> subsequent post-emancipation societies. In grammar and phonology, the
> differences between these mother tongues and the colonists’ have disproved
> the proposition that they are dialects of English and other European
> languages, although they have borrowed much of their respective
> vocabularies from them.
>
> The shaky ‘dialect’ argument is used to justify the continuation of
> colonial language policies in the region. Our Guyanese (Creolese) is
> assigned inferior value to English in the education system. In fact, it is
> illegitimate to use it even orally to teach the content areas. It is
> assigned dialectal ‘folk’ value, in written form; it is skilfully used by
> English-speaking creative writers who seek individual recognition of their
> Caribbean specificity abroad; it appears in print media verbatim reports of
> interviews with the Guyanese speakers; and it is exploited by the business
> elite in advertising. But the most damaging aspect of the agenda is that
> although Guyanese appears occasionally in English language textbooks, it is
> assigned negative educational value in the assessment of students’ speech
> and writing.
>
> Mr McDonald blames the education systems of the region for the “uniformly
> poor CXC results in English,” suggests that there is a “shortfall in
> quality or quantity of English teachers in the schools” and concludes that
> the authorities do not place a high priority on the teaching of English. My
> first-hand experience discredits this criticism. A great deal of frenetic
> energy is spent chasing after the English ideal, even in the nursery
> schools. Hours upon hours spent on English phonics in our primary schools
> and pages upon pages of English text copied from books or chalkboards in
> our secondary schools are testimony to this English monolingual agenda.
>
> In our multi-lingual situation a child may acquire more than one mother
> tongue. But the reality is that English is not a mother tongue for the vast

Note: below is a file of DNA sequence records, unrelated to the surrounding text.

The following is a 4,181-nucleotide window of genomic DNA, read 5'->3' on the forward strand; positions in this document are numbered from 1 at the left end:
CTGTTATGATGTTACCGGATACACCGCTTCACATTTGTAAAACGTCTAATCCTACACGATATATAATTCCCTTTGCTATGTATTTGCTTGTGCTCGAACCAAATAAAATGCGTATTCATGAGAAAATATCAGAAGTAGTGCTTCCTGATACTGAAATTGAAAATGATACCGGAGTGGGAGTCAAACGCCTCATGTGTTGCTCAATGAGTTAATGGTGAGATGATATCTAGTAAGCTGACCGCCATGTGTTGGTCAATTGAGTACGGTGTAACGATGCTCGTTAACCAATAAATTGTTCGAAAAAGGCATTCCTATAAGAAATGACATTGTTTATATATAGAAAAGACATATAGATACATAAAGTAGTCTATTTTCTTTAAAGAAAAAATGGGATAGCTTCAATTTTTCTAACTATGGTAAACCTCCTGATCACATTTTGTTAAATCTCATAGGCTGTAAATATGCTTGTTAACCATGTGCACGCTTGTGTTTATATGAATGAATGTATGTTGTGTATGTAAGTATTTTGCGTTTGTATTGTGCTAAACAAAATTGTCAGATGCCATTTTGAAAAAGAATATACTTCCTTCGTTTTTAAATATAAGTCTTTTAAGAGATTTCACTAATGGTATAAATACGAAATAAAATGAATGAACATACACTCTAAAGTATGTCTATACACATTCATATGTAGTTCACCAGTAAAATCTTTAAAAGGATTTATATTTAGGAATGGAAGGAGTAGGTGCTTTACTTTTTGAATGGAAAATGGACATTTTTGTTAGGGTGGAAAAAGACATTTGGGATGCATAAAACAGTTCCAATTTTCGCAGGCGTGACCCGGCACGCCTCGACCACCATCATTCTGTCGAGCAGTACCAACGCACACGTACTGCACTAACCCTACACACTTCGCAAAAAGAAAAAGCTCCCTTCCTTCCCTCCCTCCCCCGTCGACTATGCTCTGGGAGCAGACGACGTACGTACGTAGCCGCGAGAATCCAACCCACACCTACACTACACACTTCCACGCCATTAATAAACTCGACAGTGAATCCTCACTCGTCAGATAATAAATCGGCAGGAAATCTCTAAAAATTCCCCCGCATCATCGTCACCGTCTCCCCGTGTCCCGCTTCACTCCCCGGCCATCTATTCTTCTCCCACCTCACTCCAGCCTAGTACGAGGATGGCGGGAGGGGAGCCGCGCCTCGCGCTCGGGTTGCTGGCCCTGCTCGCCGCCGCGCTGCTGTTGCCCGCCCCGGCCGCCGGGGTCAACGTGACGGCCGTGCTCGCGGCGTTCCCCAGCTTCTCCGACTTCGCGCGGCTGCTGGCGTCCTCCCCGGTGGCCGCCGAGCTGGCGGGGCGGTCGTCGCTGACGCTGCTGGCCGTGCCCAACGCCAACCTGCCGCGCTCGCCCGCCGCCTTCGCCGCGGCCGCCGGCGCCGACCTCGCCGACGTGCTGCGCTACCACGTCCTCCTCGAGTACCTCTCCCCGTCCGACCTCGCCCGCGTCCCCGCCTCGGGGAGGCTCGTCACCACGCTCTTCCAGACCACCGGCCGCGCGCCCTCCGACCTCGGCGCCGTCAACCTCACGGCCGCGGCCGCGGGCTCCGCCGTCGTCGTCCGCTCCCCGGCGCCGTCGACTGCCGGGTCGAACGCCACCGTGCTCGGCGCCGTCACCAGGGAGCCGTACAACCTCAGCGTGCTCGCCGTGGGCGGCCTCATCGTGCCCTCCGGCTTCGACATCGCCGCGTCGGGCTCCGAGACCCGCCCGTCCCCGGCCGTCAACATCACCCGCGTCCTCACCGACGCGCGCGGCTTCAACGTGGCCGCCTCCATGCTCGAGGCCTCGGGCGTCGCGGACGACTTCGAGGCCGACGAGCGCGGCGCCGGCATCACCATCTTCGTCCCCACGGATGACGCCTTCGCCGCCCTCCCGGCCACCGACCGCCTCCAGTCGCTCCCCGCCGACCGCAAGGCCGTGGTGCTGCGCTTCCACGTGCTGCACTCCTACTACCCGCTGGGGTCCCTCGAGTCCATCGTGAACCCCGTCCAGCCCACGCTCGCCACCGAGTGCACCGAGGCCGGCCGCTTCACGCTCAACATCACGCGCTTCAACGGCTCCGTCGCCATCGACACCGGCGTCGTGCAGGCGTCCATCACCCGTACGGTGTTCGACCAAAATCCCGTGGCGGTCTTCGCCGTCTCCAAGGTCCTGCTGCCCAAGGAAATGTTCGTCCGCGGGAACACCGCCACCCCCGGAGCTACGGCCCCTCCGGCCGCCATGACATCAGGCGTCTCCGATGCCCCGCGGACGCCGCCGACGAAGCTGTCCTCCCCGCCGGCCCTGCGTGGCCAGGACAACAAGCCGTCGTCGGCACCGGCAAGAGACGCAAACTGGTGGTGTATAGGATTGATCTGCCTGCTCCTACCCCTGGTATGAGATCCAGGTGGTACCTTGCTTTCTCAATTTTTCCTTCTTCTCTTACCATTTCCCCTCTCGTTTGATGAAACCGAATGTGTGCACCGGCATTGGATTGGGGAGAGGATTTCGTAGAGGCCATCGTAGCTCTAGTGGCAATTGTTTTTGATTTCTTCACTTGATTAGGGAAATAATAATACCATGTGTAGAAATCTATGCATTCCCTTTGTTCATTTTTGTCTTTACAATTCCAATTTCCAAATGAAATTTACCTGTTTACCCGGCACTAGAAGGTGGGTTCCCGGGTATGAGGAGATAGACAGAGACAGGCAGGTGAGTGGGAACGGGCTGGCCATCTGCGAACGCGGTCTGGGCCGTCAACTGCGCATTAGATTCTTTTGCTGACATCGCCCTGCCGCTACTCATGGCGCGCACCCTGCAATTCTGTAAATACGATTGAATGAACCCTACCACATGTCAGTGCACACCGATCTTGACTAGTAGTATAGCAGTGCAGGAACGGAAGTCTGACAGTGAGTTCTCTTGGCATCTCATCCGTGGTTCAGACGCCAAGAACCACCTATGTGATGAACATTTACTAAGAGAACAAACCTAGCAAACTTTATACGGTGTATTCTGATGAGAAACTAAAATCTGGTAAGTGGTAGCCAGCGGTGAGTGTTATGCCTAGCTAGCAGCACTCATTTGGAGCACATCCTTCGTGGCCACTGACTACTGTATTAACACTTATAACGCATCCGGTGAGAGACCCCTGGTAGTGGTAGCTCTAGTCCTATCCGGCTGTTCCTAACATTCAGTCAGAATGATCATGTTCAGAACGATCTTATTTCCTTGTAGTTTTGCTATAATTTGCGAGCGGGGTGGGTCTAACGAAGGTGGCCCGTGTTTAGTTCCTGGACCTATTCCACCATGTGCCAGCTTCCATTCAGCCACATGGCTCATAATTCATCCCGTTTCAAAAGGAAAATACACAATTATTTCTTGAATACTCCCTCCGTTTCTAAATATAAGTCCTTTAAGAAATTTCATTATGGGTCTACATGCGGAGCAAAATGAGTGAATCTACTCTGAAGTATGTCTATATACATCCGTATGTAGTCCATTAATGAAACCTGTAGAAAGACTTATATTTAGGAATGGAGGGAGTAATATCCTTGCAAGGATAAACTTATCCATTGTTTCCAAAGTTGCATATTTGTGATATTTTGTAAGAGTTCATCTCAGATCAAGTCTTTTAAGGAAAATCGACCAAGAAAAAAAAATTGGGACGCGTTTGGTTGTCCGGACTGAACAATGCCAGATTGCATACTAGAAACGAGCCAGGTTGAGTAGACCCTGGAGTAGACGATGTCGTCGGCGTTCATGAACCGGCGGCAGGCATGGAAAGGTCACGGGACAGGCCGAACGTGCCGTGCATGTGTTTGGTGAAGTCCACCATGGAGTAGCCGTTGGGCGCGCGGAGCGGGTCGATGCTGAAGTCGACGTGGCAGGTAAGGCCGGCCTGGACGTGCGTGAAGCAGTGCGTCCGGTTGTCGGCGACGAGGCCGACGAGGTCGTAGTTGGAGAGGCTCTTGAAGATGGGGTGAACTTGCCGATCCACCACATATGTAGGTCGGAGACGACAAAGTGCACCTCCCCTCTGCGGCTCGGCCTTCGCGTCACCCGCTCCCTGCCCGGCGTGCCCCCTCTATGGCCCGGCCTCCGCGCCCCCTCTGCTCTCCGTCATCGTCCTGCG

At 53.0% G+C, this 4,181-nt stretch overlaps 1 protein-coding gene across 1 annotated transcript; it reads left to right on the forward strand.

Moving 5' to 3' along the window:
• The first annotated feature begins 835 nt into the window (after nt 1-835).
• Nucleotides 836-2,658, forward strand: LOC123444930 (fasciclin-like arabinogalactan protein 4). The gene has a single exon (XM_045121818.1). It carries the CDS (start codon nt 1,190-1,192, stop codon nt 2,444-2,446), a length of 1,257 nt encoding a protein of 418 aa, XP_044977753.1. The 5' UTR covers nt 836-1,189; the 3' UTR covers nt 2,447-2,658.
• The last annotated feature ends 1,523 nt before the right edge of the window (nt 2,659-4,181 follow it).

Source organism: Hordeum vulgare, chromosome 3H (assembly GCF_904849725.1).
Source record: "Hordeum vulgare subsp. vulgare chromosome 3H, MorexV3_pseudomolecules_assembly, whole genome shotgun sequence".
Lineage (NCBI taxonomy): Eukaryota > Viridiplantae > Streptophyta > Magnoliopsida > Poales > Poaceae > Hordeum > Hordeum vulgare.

> majority. Because of their captive audiences and Guyanese teachers’
> facility with the children’s mother tongues, schools are potentially
> powerful spaces where children can learn together. Schools also have the
> potential to enhance the linguistic power of their pupils, both with
> respect to their mother tongues as well as any ‘other’ languages. For
> Guyana, we can safely assume English to be the most highly desired ‘other’.
>
> If schools are to realize their potential, educational leaders will need
> to understand that their grand idea founders upon its own misconstrued
> pillars. For the convenience of public administration and social control,
> the minority British colonialists had imposed their shared language on the
> educational institutions in their colonies because they had the power to do
> so. Shouldn’t our language idea/ideal be driven by the quest to liberate
> the people’s voices and to involve them in the decision-making of our
> imagined nation? What kind of democracy would we be constructing if the
> people were forced to deny this vital and inalienable possession—their
> languages—by disempowerment through non-recognition? What kind of
> educational leaders would shroud linguistic differences in a smokescreen of
> assumed commonality and blame the victims for the results of discriminatory
> educational policy, the flagship of racist, capitalist hegemony?
>
> And if the idea/ideal of a single, standardized language is so compelling
> for the unifying of an imagined nation, whose language should it be? In
> this time of new coalition politics in Guyana, “… driven by a compelling
> sense of urgency and by national outrage” (Moses Bhagwan, Stabroek News,
> April 2) I urge that our educational leaders understand the urgency of
> revisiting our language education policy with more genuine commitment to
> inclusive democracy than we have done in the past.
>
> *Yours faithfully,*
>
> *Charlene Wilkinson*
>
> *Lecturer, Department of*
>
> *Language and Cultural*
>
> *Studies*
>
> *Faculty of Education and*
>
> *the Humanities*
>
> *University of Guyana*
>
>
> *http://www.stabroeknews.com/2015/opinion/letters/04/09/educational-leaders-should-revisit-our-language-education-policy/
> <http://www.stabroeknews.com/2015/opinion/letters/04/09/educational-leaders-should-revisit-our-language-education-policy/>*
>
>